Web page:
This is a rush transcript from "Special Report with Bret Baier," May 22, 2018. This copy may not be in its final form and may be updated.
(BEGIN VIDEO CLIP)
PRESIDENT DONALD TRUMP: If they had spies in my campaign, during my campaign for political purposes, that would be unprecedented in the history of our country. That would be one of the biggest insults that anyone has ever seen and it would be very illegal. We want to make sure that there weren't. I hope there weren't, frankly.
(END VIDEO CLIP)
BRET BAIER, ANCHOR: The president today talking about the investigation into the investigators and this informant, spy, whatever you want to call it, and the reports of it back in 2016. We're back with the panel. Kimberley, you followed this very closely. Where is this all going, do you think?
KIMBERLEY STRASSEL, WALL STREET JOURNAL: Most recently we have the president have a sit down obviously with Deputy Attorney General Rod Rosenstein and FBI director Christopher Wray and say, look, you need to cooperate with congressional investigators. Get these documents out so we can see the truth about this informant or whether there were any more.
Look, I think there's a lot of people even in Congress that are still skeptical that they are going to get to see the documents. So far the Department of Justice has only wanted to brief them to keep a tight hold over it, and that's going to be the proof of whether or not the president's message gets through is are they allowed to review the material themselves rather than just go on the word of the Department of Justice officials?
BAIER: Here's some lawmakers weighing in on this whole back and forth, and you can imagine that where they stand politically is kind of where they stand on this effort.
(BEGIN VIDEO CLIPS)
SEN. MARK WARNER, D-VA.: It's extraordinarily troubling if this White House is trying to force our law enforcement and intelligence communities to divulge classified information for partisan reasons.
SENATE MINORITY LEADER CHUCK SCHUMER, D-N.Y.: If such a meeting occurs, and I don't believe it should, but if it occurs, it must be bipartisan.
SARAH SANDERS, WHITE HOUSE PRESS SECRETARY: It is scheduled to take place on Thursday of this week. The individuals that are expected to attend our Chairman Nunes, Chairman Gowdy, FBI Director Wray, DNI Director Coats, and DOJ official Ed O'Callaghan.
(END VIDEO CLIPS)
BAIER: So the meeting this Thursday orchestrated, Chuck, by the White House chief of staff, but that's the group that's going to be there Thursday, ideally they think to get their classified materials.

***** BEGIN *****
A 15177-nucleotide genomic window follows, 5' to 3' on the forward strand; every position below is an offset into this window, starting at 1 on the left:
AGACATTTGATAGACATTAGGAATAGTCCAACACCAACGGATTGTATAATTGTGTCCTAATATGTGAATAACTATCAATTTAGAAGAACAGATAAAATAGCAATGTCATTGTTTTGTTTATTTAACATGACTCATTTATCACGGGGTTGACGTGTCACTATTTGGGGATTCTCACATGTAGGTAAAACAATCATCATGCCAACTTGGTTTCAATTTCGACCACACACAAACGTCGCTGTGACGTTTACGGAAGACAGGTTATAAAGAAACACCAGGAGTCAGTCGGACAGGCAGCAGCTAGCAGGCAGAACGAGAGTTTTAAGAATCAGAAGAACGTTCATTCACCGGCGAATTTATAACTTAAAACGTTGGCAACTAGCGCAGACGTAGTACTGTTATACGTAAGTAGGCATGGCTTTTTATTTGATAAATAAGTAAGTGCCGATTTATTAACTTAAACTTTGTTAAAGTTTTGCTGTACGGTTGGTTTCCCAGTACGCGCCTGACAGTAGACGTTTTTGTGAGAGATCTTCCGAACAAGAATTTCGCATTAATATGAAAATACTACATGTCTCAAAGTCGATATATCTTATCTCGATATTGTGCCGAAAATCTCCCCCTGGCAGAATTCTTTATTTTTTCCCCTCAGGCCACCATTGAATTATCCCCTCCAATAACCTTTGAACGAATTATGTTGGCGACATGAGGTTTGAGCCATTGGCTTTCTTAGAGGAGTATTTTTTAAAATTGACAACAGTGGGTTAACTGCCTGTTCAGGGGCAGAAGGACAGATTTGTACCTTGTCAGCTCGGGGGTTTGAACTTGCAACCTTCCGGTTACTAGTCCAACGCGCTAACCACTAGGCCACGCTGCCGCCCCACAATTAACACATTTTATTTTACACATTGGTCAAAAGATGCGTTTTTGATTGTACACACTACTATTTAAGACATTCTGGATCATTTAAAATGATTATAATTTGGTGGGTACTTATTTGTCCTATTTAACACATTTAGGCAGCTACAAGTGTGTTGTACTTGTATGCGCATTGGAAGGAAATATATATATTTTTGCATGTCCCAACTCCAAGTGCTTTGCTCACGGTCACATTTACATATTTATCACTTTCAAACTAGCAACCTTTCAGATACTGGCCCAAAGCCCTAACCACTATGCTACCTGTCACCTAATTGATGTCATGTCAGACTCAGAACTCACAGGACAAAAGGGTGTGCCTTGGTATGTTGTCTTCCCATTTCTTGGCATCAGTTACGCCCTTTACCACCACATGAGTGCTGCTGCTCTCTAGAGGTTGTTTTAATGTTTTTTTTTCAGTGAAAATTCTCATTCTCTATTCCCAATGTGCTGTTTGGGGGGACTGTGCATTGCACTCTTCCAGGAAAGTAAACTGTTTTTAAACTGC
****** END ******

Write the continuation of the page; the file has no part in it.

CHARLES LANE, WASHINGTON POST: I have to say I think Chuck Schumer has a point there. If this is about congressional access to these vital materials, why shouldn't it be bipartisan? The Democratic ranking member of that committee is cleared as well. Especially if you don't want to create the impression that this is just partisanship in the other direction, that there is a real principle at stake here.
This is a very, very uncharted area. The idea of the independence of the intelligence and law enforcement communities is not written in the constitution. It's kind of a norm that's been established since Watergate, really, fairly recently in our history. And it's being tested right now. We are going to find out whether it can withstand this hyper-partisan atmosphere that we are in and the obvious fury of a president who comes from outside of that system and outside of that history, his belief that this machinery got turned against him.
It's not entirely clear to me that it was being turned against him, at least not in extremely powerful or vicious way, the way he is describing it. It sounds like this Halper guy was trying to keep tabs on Carter Page late in the summer. That's not exactly embedding a spy in the campaign.
BAIER: What I say about both sides of the investigation every time on the panel is we don't know what we don't know. Byron?
BRYON YORK, WASHINGTON EXAMINER: The intelligence community and what Chuck was just talking about, they not only have to worry about the president's wrath or the partisan situation on Capitol Hill. They also have to worry about their own actions. This was an election in which the FBI had both major party candidates under investigation. Maybe they have been too involved in politics and maybe this is what happens when you get too involved in politics.
And as far as the meeting is concerned, we'll see what happens. Republicans have gotten very wary of the sort of things by unhappy experience in which they think that the Justice Department is going to turn something over and then they show up in the room and the Justice Department just wants to talk about turning something over. But in the end, especially if they the support not just of the present but especially House Speaker Paul Ryan, if they have that support, they are probably going to get what they're looking for.
BAIER: Last word here, Kimberley. Wrap this up as we will follow each of these developments as they come.
STRASSEL: I think one problem with those who criticize this oversight by the House is they begin from the premise that the investigators are beyond reproach or beyond being looked at. And given what is out there already about the FISA abuses, the use of a dossier as part of that FISA warrant, who paid for it, the rival campaign, the texts that had gone back and forth between FBI agents, there's a lot of average Americans that don't trust those investigators. And that's what's driving this look into it, and the Department of Justice would do well to get it out there.
BAIER: We will have many more panels, something tells me, about this topic. Panel, thank you.
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